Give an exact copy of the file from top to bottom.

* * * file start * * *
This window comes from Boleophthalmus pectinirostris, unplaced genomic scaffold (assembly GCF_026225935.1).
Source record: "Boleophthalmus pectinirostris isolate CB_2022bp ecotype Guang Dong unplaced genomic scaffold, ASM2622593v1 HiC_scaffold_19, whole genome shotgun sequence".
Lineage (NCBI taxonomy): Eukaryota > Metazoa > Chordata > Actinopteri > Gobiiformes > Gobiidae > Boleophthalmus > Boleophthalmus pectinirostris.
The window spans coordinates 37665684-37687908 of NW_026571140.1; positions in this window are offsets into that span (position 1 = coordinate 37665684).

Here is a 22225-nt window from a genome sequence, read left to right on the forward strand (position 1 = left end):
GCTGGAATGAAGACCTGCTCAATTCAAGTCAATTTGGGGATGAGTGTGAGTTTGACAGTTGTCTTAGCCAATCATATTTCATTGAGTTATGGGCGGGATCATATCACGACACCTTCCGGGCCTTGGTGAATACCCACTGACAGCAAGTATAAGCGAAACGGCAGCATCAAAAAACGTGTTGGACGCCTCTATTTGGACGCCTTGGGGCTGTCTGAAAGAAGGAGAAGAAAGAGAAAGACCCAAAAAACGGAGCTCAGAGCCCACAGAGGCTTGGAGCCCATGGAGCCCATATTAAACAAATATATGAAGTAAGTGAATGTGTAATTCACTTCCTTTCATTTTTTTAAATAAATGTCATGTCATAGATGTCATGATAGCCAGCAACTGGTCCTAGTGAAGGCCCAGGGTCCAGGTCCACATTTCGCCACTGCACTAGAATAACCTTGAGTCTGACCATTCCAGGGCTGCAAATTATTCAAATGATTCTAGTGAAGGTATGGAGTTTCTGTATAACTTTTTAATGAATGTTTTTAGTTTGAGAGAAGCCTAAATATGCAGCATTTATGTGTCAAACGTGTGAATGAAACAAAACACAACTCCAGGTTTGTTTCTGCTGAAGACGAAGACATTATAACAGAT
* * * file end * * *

This window comes from Boleophthalmus pectinirostris, unplaced genomic scaffold (assembly GCF_026225935.1).
Source record: "Boleophthalmus pectinirostris isolate CB_2022bp ecotype Guang Dong unplaced genomic scaffold, ASM2622593v1 HiC_scaffold_19, whole genome shotgun sequence".
Lineage (NCBI taxonomy): Eukaryota > Metazoa > Chordata > Actinopteri > Gobiiformes > Gobiidae > Boleophthalmus > Boleophthalmus pectinirostris.
The window spans coordinates 37665684-37687908 of NW_026571140.1; positions in this window are offsets into that span (position 1 = coordinate 37665684).

Here is a 22225-nt window from a genome sequence, read left to right on the forward strand (position 1 = left end):
GCTGGAATGAAGACCTGCTCAATTCAAGTCAATTTGGGGATGAGTGTGAGTTTGACAGTTGTCTTAGCCAATCATATTTCATTGAGTTATGGGCGGGATCATATCACGACACCTTCCGGGCCTTGGTGAATACCCACTGACAGCAAGTATAAGCGAAACGGCAGCATCAAAAAACGTGTTGGACGCCTCTATTTGGACGCCTTGGGGCTGTCTGAAAGAAGGAGAAGAAAGAGAAAGACCCAAAAAACGGAGCTCAGAGCCCACAGAGGCTTGGAGCCCATGGAGCCCATATTAAACAAATATATGAAGTAAGTGAATGTGTAATTCACTTCCTTTCATTTTTTTAAATAAATGTCATGTCATAGATGTCATGATAGCCAGCAACTGGTCCTAGTGAAGGCCCAGGGTCCAGGTCCACATTTCGCCACTGCACTAGAATAACCTTGAGTCTGACCATTCCAGGGCTGCAAATTATTCAAATGATTCTAGTGAAGGTATGGAGTTTCTGTATAACTTTTTAATGAATGTTTTTAGTTTGAGAGAAGCCTAAATATGCAGCATTTATGTGTCAAACGTGTGAATGAAACAAAACACAACTCCAGGTTTGTTTCTGCTGAAGACGAAGACATTATAACAGAT